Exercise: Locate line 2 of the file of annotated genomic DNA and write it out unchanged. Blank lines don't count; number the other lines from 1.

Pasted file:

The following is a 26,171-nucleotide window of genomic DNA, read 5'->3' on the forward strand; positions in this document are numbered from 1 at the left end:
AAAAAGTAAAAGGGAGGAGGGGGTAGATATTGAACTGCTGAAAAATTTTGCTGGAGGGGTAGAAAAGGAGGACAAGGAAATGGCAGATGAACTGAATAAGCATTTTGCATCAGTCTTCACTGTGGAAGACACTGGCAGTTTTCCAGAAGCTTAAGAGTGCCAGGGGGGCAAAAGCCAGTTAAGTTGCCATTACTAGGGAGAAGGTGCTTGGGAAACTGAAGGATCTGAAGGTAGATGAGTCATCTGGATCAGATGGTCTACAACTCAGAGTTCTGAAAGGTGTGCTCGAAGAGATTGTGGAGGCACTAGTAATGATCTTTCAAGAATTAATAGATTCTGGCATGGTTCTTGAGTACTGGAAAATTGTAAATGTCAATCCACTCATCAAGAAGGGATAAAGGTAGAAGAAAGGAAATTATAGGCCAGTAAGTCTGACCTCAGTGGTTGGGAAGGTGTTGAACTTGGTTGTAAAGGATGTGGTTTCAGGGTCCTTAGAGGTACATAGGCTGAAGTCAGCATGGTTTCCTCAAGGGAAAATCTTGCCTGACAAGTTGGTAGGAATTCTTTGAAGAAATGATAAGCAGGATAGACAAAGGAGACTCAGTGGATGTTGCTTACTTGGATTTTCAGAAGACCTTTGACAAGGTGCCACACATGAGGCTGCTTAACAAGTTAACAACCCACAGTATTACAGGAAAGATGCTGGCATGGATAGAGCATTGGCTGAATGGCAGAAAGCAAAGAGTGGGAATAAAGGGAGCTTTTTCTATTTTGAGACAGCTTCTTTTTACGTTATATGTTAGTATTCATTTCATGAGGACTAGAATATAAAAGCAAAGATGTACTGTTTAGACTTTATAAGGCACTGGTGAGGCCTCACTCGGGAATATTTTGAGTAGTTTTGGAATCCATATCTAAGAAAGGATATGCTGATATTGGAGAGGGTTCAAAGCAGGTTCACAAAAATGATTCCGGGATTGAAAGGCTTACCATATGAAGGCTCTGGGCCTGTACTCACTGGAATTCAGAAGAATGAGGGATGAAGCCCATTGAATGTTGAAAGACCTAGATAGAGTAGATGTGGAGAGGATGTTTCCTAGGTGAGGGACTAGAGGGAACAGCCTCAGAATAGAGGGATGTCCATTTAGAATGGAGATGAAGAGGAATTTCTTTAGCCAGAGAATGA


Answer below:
AAAAAGTAAAAGGGAGGAGGGGGTAGATATTGAACTGCTGAAAAATTTTGCTGGAGGGGTAGAAAAGGAGGACAAGGAAATGGCAGATGAACTGAATAAGCATTTTGCATCAGTCTTCACTGTGGAAGACACTGGCAGTTTTCCAGAAGCTTAAGAGTGCCAGGGGGGCAAAAGCCAGTTAAGTTGCCATTACTAGGGAGAAGGTGCTTGGGAAACTGAAGGATCTGAAGGTAGATGAGTCATCTGGATCAGATGGTCTACAACTCAGAGTTCTGAAAGGTGTGCTCGAAGAGATTGTGGAGGCACTAGTAATGATCTTTCAAGAATTAATAGATTCTGGCATGGTTCTTGAGTACTGGAAAATTGTAAATGTCAATCCACTCATCAAGAAGGGATAAAGGTAGAAGAAAGGAAATTATAGGCCAGTAAGTCTGACCTCAGTGGTTGGGAAGGTGTTGAACTTGGTTGTAAAGGATGTGGTTTCAGGGTCCTTAGAGGTACATAGGCTGAAGTCAGCATGGTTTCCTCAAGGGAAAATCTTGCCTGACAAGTTGGTAGGAATTCTTTGAAGAAATGATAAGCAGGATAGACAAAGGAGACTCAGTGGATGTTGCTTACTTGGATTTTCAGAAGACCTTTGACAAGGTGCCACACATGAGGCTGCTTAACAAGTTAACAACCCACAGTATTACAGGAAAGATGCTGGCATGGATAGAGCATTGGCTGAATGGCAGAAAGCAAAGAGTGGGAATAAAGGGAGCTTTTTCTATTTTGAGACAGCTTCTTTTTACGTTATATGTTAGTATTCATTTCATGAGGACTAGAATATAAAAGCAAAGATGTACTGTTTAGACTTTATAAGGCACTGGTGAGGCCTCACTCGGGAATATTTTGAGTAGTTTTGGAATCCATATCTAAGAAAGGATATGCTGATATTGGAGAGGGTTCAAAGCAGGTTCACAAAAATGATTCCGGGATTGAAAGGCTTACCATATGAAGGCTCTGGGCCTGTACTCACTGGAATTCAGAAGAATGAGGGATGAAGCCCATTGAATGTTGAAAGACCTAGATAGAGTAGATGTGGAGAGGATGTTTCCTAGGTGAGGGACTAGAGGGAACAGCCTCAGAATAGAGGGATGTCCATTTAGAATGGAGATGAAGAGGAATTTCTTTAGCCAGAGAATGA